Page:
"completed by Severus." The very learned Hieronymus Surita of Spain also writes that [q] "Hadrian's fortification was continued further by Severus with vast works by the name of Vallum." Guido Pancirollus is of the same opinion, though he says that Severus only repaired Hadrian's wall, which was ruined. This prince, says Spartian [r], which is the greatest glory of his reign, foritfied Britain with a "wall run across the island, and terminating both ways at the sea, whence also he had the name of BRITANNICUS. He fortified with a wall, says Aurelius Victor [s], as much of Britain as was necessary, after having repulsed the barbarians, &c. " to the same effect as Spartianus. Eutropius [t] says "for the more perfect security of the provinces which he had recovered, he drew a wall 35 miles" (read 80 miles) "from sea to sea." Orosius [u] writes "he thought proper to distinguish that part of the island which he had recovered from the other unconquered nations by a wall. Accordingly he dug a great ditch and raised a very strong wall fortified with a great number of towers for 122 miles from sea to sea." With him agrees Bede, who is very unwilling to own that Severus built the wall, because he will have it that Wall implies stone work, and Vallum a fortification of stakes called Valli and sods; whereas Wall and Vallum are used indistinctly. Spartianus, however, calls it a wall, and insinuates in the following passage that Severus built both a wall and rampart: Post murum apud Vallum in Britannia missum [x]. After the Wall the Vallum in Britain was finished. We learn, however, from Bede, that this Vallum was nothing more than a wall of sods, and nobody can, properly speaking, say that Severus's wall was of stone. But, take Bede's own words. "Severus' having got the better of civil commotions, which had been very considerable, was called into Britain by an almost general revolt of his allies. After many great and severe battles, having recovered part of the island, he thought proper to separate it from the rest of the nations that remained unsubdued, not by a wall, as some think, but by a rampart [y]. For a wall is built of stone; but a rampart, such as camps are fortified with against an enemy, is formed of sods cut out of the ground, and raised like a high wall upon the level of the ground, the ditch from whence the sods were taken remaining in front, above which are driven stakes of the strongest wood. Severus, therefore, drew a great ditch and stout rampart fotified with a great number of towers erected on it from sea to sea [z]." Nor has it any other name than Vallum in Antoninus and the Notitia, and it is called in British Guall Sever. In confirmation of this let us hear Ethelwerd [a] the oldest writer after Bede, speaking of Severus. "He drew a ditch in the island aforementioned crossways from sea to sea, and built within it a wall with towers and battlements." He afterwards [b] calls it Fossa Severia, Severus' ditch, as do the antient Saxon Annals [c], [Severus Brytenland mid dic forgyrd fram sea oth sea], q.d. Severus inclosed Britain with a dike from sea to sea; and others of later date, [Severus on Brytene gethorht theal of turfum fram sea to sea.] Severus in Britain made a wall of turf from sea to sea. Malmesbury [d] also calls it "the famous and well-known ditch." In which place, near 200 years after, was built a wall of stone, of which hereafter.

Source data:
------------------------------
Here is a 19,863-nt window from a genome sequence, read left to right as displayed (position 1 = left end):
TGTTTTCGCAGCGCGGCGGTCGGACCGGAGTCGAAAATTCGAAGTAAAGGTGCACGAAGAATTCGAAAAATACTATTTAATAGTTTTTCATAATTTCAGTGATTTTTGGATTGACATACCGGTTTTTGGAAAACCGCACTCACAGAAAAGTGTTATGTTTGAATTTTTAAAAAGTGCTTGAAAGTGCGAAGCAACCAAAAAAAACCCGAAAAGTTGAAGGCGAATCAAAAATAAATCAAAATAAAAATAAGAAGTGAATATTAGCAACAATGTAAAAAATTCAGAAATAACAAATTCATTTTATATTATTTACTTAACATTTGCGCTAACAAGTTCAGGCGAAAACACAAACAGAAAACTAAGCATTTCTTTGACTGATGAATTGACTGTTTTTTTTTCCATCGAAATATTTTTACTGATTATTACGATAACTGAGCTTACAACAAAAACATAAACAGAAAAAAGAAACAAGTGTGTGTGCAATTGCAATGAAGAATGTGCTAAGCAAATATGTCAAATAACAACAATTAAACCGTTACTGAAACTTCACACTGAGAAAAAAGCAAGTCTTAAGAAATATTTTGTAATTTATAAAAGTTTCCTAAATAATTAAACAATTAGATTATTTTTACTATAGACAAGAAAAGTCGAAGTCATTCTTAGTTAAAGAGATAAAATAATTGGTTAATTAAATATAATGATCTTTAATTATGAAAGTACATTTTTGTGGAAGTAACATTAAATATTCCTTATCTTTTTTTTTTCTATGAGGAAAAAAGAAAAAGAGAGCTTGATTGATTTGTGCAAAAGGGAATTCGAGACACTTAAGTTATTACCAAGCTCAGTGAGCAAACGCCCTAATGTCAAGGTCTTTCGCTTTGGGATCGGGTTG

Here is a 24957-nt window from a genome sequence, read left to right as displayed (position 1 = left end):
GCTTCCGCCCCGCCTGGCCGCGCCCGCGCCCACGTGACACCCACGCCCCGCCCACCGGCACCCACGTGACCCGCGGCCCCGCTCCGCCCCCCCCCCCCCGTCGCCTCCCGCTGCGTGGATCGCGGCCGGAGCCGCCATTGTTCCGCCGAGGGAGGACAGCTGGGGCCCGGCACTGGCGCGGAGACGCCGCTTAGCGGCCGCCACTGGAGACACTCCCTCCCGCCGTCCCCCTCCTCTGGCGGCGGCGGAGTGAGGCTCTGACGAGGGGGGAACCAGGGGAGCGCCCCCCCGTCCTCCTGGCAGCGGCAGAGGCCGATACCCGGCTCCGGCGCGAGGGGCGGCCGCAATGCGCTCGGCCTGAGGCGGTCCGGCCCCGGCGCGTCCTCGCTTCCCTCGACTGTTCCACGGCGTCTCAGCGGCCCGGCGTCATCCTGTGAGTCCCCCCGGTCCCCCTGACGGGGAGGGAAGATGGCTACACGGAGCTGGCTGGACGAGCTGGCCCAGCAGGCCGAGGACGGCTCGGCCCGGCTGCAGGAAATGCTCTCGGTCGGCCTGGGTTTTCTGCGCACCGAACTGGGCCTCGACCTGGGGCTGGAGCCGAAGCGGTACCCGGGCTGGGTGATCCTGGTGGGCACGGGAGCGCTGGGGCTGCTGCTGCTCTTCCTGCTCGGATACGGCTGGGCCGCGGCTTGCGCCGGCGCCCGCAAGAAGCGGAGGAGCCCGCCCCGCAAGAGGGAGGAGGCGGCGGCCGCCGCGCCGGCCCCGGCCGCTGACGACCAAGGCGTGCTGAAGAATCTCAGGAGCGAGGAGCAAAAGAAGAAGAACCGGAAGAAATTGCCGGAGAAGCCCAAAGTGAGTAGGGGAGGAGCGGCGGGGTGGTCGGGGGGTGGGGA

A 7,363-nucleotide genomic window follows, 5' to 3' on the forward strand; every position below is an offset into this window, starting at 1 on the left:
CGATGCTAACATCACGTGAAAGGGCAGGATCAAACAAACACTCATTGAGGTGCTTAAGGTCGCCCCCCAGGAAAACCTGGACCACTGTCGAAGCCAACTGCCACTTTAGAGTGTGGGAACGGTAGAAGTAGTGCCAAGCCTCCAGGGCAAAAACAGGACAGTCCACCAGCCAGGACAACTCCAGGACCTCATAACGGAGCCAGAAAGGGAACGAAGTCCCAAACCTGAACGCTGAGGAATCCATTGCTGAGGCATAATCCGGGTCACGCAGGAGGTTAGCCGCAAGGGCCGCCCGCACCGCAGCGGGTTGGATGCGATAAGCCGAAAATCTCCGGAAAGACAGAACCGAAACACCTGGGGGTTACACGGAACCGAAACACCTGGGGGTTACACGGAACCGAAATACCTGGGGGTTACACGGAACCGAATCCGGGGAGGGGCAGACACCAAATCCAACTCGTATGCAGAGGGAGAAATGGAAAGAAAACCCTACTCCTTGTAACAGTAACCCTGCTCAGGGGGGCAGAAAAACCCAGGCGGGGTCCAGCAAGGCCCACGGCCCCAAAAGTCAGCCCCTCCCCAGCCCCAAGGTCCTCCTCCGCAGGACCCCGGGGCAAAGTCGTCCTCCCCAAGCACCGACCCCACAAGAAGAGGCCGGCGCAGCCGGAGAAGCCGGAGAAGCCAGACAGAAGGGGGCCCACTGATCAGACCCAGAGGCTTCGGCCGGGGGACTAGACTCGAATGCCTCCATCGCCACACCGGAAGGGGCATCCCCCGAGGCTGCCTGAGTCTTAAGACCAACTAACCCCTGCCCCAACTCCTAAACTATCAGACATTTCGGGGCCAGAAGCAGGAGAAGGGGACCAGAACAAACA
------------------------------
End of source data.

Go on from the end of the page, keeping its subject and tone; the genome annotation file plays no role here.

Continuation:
Lands, why granted to the commanders along the borders.